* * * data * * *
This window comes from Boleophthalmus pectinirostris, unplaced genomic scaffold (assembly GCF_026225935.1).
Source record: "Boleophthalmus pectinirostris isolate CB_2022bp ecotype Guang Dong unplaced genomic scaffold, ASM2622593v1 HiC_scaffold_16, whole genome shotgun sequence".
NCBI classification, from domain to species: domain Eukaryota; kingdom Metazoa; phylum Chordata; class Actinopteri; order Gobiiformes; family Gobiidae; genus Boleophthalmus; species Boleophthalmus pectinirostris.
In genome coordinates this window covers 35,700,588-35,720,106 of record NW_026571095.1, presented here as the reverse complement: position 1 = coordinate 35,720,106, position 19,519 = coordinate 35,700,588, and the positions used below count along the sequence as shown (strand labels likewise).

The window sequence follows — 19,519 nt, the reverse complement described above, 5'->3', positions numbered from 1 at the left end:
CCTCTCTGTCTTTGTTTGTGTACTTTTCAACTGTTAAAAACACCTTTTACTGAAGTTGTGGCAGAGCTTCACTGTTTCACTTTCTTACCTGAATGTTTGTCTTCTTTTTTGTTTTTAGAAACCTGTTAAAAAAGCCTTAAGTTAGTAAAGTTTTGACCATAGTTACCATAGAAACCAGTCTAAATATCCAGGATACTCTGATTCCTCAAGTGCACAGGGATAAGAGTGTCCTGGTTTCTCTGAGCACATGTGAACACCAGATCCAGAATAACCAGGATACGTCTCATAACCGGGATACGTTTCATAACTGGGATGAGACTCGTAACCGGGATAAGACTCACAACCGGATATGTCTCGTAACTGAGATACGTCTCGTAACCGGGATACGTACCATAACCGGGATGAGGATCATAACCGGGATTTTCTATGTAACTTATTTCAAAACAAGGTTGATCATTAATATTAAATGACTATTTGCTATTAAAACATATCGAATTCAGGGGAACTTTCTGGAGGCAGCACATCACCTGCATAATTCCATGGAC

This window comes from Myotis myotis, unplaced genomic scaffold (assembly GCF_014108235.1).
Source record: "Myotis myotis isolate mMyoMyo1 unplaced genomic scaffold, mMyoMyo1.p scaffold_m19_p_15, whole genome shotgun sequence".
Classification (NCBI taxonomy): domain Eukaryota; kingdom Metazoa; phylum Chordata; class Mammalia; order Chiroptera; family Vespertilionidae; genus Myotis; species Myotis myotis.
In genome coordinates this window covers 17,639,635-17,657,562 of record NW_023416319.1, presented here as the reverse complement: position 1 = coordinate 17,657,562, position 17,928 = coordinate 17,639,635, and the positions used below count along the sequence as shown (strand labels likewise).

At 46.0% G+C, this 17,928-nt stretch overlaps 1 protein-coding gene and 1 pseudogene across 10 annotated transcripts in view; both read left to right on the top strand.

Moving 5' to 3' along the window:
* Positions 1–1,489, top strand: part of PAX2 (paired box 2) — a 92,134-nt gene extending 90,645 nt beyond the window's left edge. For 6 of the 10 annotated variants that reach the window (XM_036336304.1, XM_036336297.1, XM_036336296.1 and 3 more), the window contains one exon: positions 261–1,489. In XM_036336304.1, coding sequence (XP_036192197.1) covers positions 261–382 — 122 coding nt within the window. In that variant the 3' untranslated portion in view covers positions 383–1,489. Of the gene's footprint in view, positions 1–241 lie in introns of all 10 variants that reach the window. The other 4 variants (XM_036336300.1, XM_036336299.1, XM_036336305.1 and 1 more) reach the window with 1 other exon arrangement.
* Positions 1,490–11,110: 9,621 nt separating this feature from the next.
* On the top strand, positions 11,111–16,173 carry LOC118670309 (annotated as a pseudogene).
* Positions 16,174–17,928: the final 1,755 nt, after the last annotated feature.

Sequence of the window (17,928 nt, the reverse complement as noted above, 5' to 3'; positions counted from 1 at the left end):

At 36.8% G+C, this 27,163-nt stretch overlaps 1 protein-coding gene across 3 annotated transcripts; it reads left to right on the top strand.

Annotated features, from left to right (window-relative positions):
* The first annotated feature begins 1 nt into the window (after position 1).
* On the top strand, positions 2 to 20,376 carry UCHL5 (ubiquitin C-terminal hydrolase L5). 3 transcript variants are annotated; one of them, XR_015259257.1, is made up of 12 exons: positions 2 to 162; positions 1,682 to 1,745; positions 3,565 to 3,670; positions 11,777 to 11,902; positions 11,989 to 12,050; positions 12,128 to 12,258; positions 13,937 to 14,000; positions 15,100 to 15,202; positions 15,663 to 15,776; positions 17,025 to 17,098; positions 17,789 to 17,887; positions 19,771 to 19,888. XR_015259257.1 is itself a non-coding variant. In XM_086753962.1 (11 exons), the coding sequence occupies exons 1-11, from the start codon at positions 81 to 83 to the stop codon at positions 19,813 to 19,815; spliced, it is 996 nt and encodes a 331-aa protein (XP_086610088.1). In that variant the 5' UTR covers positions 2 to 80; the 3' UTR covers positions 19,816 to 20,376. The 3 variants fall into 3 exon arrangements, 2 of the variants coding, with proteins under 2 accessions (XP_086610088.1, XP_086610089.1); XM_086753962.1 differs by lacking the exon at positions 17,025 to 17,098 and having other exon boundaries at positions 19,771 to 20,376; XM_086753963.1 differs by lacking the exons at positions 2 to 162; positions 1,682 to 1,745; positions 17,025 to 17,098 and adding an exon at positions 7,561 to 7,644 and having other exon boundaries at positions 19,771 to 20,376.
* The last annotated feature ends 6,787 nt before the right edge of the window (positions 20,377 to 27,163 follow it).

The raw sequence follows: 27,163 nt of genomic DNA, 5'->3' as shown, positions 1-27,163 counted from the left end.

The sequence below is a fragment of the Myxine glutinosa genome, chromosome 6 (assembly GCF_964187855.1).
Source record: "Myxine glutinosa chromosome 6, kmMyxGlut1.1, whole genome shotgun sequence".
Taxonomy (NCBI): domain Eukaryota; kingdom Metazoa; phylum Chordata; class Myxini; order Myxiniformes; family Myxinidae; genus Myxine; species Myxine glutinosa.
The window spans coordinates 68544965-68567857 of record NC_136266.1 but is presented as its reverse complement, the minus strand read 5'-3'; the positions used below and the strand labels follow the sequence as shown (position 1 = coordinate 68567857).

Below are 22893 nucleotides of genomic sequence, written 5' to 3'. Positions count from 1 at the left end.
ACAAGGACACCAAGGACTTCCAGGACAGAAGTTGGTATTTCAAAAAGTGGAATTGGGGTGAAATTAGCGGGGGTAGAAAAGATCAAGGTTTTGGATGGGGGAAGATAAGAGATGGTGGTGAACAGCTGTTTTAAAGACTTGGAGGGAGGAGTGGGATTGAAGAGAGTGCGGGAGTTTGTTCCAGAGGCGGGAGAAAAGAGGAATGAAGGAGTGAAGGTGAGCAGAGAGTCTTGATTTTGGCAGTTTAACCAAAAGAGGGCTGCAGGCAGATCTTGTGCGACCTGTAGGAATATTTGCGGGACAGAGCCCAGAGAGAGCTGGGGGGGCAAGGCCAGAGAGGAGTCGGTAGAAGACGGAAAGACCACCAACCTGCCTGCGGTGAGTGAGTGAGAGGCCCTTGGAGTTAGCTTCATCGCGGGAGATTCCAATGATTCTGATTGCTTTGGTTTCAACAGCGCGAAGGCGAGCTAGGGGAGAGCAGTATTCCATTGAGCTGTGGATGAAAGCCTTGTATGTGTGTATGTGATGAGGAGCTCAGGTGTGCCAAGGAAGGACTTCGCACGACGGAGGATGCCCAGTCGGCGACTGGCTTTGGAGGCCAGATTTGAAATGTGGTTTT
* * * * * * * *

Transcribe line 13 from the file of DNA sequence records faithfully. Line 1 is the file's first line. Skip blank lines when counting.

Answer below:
* Positions 1–1,489, top strand: part of PAX2 (paired box 2) — a 92,134-nt gene extending 90,645 nt beyond the window's left edge. For 6 of the 10 annotated variants that reach the window (XM_036336304.1, XM_036336297.1, XM_036336296.1 and 3 more), the window contains one exon: positions 261–1,489. In XM_036336304.1, coding sequence (XP_036192197.1) covers positions 261–382 — 122 coding nt within the window. In that variant the 3' untranslated portion in view covers positions 383–1,489. Of the gene's footprint in view, positions 1–241 lie in introns of all 10 variants that reach the window. The other 4 variants (XM_036336300.1, XM_036336299.1, XM_036336305.1 and 1 more) reach the window with 1 other exon arrangement.